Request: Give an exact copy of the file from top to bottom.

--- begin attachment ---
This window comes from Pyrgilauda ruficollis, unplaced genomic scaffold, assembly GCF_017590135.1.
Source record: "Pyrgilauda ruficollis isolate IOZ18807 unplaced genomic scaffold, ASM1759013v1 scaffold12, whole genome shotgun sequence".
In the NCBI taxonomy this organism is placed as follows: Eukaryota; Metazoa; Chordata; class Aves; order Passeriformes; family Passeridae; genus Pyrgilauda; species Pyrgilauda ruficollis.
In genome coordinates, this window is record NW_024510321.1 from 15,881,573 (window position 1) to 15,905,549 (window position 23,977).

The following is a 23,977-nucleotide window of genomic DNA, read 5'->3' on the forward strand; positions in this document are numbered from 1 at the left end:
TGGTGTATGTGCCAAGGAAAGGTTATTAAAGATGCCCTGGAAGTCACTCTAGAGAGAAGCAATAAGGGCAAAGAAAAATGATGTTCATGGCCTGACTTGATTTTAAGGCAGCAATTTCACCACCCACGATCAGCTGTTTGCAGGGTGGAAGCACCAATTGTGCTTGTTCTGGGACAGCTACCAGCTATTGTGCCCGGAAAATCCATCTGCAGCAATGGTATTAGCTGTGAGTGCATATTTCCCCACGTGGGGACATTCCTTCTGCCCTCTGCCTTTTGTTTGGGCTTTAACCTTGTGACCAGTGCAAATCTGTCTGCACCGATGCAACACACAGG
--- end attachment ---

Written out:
This window comes from Pyrgilauda ruficollis, unplaced genomic scaffold, assembly GCF_017590135.1.
Source record: "Pyrgilauda ruficollis isolate IOZ18807 unplaced genomic scaffold, ASM1759013v1 scaffold12, whole genome shotgun sequence".
In the NCBI taxonomy this organism is placed as follows: Eukaryota; Metazoa; Chordata; class Aves; order Passeriformes; family Passeridae; genus Pyrgilauda; species Pyrgilauda ruficollis.
In genome coordinates, this window is record NW_024510321.1 from 15,881,573 (window position 1) to 15,905,549 (window position 23,977).

The following is a 23,977-nucleotide window of genomic DNA, read 5'->3' on the forward strand; positions in this document are numbered from 1 at the left end:
TGGTGTATGTGCCAAGGAAAGGTTATTAAAGATGCCCTGGAAGTCACTCTAGAGAGAAGCAATAAGGGCAAAGAAAAATGATGTTCATGGCCTGACTTGATTTTAAGGCAGCAATTTCACCACCCACGATCAGCTGTTTGCAGGGTGGAAGCACCAATTGTGCTTGTTCTGGGACAGCTACCAGCTATTGTGCCCGGAAAATCCATCTGCAGCAATGGTATTAGCTGTGAGTGCATATTTCCCCACGTGGGGACATTCCTTCTGCCCTCTGCCTTTTGTTTGGGCTTTAACCTTGTGACCAGTGCAAATCTGTCTGCACCGATGCAACACACAGG